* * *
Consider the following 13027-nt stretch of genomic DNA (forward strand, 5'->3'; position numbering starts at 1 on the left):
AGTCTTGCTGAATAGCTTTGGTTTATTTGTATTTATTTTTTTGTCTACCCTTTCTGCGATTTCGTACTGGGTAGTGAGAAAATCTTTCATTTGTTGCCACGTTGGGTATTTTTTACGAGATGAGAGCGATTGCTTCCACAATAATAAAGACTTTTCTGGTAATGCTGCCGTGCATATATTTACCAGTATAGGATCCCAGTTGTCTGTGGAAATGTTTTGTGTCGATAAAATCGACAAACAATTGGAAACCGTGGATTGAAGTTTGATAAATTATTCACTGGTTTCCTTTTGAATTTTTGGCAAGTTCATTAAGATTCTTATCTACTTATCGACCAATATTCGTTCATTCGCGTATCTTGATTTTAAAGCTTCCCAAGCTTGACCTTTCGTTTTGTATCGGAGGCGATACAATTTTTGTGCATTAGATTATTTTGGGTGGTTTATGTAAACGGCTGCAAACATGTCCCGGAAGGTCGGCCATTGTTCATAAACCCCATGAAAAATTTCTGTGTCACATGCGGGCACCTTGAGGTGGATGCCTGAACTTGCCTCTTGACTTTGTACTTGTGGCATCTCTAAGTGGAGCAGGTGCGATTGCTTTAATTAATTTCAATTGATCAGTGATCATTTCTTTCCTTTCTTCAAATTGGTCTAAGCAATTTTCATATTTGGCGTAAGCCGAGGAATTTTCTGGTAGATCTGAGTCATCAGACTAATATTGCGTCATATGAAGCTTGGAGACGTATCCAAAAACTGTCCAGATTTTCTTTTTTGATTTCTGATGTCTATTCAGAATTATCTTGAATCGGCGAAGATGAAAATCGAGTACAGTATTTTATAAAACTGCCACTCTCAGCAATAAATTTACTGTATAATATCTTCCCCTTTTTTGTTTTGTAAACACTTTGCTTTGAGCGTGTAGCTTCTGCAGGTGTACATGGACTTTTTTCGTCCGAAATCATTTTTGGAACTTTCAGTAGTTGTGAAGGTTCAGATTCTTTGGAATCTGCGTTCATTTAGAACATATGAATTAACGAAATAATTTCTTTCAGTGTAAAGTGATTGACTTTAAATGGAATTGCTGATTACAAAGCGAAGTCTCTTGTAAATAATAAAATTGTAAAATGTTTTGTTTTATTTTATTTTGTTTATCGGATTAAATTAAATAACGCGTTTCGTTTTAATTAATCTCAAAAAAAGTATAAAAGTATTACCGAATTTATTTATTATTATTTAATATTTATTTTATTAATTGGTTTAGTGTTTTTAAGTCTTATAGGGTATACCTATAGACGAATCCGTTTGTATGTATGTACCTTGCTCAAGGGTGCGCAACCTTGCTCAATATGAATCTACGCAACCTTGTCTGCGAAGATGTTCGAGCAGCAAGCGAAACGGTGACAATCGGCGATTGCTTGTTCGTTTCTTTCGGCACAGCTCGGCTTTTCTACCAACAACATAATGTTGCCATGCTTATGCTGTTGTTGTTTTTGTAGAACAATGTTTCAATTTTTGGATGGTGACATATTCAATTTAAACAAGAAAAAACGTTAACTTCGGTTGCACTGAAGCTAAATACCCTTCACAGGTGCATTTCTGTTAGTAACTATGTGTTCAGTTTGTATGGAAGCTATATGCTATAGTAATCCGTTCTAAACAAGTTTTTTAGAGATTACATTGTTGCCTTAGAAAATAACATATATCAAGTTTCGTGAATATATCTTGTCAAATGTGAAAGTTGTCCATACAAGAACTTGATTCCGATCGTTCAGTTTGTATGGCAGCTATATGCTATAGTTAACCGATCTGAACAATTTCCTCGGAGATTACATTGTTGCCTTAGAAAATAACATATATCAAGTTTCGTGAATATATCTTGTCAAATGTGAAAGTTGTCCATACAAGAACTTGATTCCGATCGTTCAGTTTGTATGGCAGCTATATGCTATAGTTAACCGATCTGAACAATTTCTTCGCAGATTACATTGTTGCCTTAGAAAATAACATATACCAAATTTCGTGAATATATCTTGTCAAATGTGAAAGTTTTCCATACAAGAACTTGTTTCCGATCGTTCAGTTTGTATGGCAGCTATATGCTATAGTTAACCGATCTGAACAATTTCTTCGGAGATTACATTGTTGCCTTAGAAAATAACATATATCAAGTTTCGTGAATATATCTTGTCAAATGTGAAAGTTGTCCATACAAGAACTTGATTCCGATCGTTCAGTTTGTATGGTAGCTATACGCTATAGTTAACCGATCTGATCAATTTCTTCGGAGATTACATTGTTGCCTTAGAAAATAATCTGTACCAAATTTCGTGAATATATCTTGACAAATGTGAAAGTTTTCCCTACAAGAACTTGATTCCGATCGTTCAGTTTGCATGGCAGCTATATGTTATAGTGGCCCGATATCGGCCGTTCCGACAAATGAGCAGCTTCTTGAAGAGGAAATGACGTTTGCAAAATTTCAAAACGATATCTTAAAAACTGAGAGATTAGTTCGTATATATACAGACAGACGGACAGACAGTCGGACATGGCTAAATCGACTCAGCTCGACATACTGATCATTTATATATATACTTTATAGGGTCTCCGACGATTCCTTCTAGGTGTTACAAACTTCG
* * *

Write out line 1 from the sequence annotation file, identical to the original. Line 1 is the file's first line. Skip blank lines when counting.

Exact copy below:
Consider the following 13027-nt stretch of genomic DNA (forward strand, 5'->3'; position numbering starts at 1 on the left):